Solar Cooking
Solar Cooking
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Last edited: 1 July 2020      

Photos credit: Asulma Centre Self Help Group

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Millions of people around the world have stopped eating beans because the fuel to cook them is too expensive. One alternative is to sprout them so that they can be eaten without cooking. Doing so, also greatly increases the vitamin content and removes anti-nutrients that prevent the food from being absorbed properly by the body.

Legume and grain sprouts combine wonderfully with solar cooking. You can take just about any bean (or pea, lentil, green grams, etc.) that is viable (that is, not heat processed or ancient/stale/rancid) and sprout it just a little bit, just enough so there's a little root starting to poke out. If you cook it at this point, it will still be very close to a dry bean in taste and texture (for example, your chili will still taste/feel like chili), but they will cook more quickly and be much easier to digest. Basically, in the process of waking up, the seed digests the part that gives some people trouble. Grains like wheat or barley sprouted the same way and also cook quicker and are easier to digest.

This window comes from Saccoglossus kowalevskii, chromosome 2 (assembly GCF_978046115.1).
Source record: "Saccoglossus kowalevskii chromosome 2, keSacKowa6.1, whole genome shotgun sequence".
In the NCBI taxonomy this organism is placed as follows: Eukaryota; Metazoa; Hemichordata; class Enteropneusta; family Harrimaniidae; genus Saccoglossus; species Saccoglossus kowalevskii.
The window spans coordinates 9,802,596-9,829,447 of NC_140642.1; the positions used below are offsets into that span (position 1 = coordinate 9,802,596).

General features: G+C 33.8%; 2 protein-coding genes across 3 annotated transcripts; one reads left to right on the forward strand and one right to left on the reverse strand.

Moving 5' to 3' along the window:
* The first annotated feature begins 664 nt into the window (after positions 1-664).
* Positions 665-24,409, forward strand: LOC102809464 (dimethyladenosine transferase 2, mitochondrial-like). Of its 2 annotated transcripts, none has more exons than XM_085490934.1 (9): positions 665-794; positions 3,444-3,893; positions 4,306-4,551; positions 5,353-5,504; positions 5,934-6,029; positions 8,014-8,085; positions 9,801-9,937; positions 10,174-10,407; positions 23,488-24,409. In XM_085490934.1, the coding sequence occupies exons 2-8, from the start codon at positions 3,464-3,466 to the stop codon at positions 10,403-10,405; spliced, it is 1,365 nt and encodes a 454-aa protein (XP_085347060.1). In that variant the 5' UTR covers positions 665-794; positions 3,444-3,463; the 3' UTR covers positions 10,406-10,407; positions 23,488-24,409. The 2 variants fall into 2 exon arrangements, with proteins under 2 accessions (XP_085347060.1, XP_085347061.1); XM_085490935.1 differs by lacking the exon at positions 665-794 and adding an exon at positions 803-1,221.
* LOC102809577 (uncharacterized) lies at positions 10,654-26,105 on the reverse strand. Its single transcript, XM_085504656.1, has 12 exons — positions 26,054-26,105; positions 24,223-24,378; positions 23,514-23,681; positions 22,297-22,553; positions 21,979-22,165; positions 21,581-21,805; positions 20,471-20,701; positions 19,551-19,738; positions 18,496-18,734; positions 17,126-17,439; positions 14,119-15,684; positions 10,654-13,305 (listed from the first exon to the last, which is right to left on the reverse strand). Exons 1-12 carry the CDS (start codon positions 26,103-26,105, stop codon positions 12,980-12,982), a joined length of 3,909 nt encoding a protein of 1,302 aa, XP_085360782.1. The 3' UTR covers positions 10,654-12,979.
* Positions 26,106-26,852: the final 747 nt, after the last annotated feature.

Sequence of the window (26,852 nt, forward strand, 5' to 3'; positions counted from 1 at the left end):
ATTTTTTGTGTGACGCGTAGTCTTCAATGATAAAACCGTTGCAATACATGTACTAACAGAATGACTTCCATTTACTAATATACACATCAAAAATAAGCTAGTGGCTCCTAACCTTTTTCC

You can sprout the legumes and grain together in a jar with one of those plastic sprout lids or cheesecloth or netting banded over the top. Soak for eight hours or so in cool water, then drain and rinse two or three times a day until the little roots start to poke out. It only takes a couple of days to get them to this point.

To grow long, thick mung bean (green grams) sprouts, use one of the methods described in the videos below.

Note: In areas where water is scarce, it is good to note that all extra water from soaking and rinsing can then be used for cooking or other purposes, so almost no water need be wasted for this type of sprouting. Also, please note that the sprouts need to be rinsed with drinking water to avoid infection.

Audio and video[]

How_to_Grow_Bean_Sprouts_at_Home

How to Grow Bean Sprouts at Home

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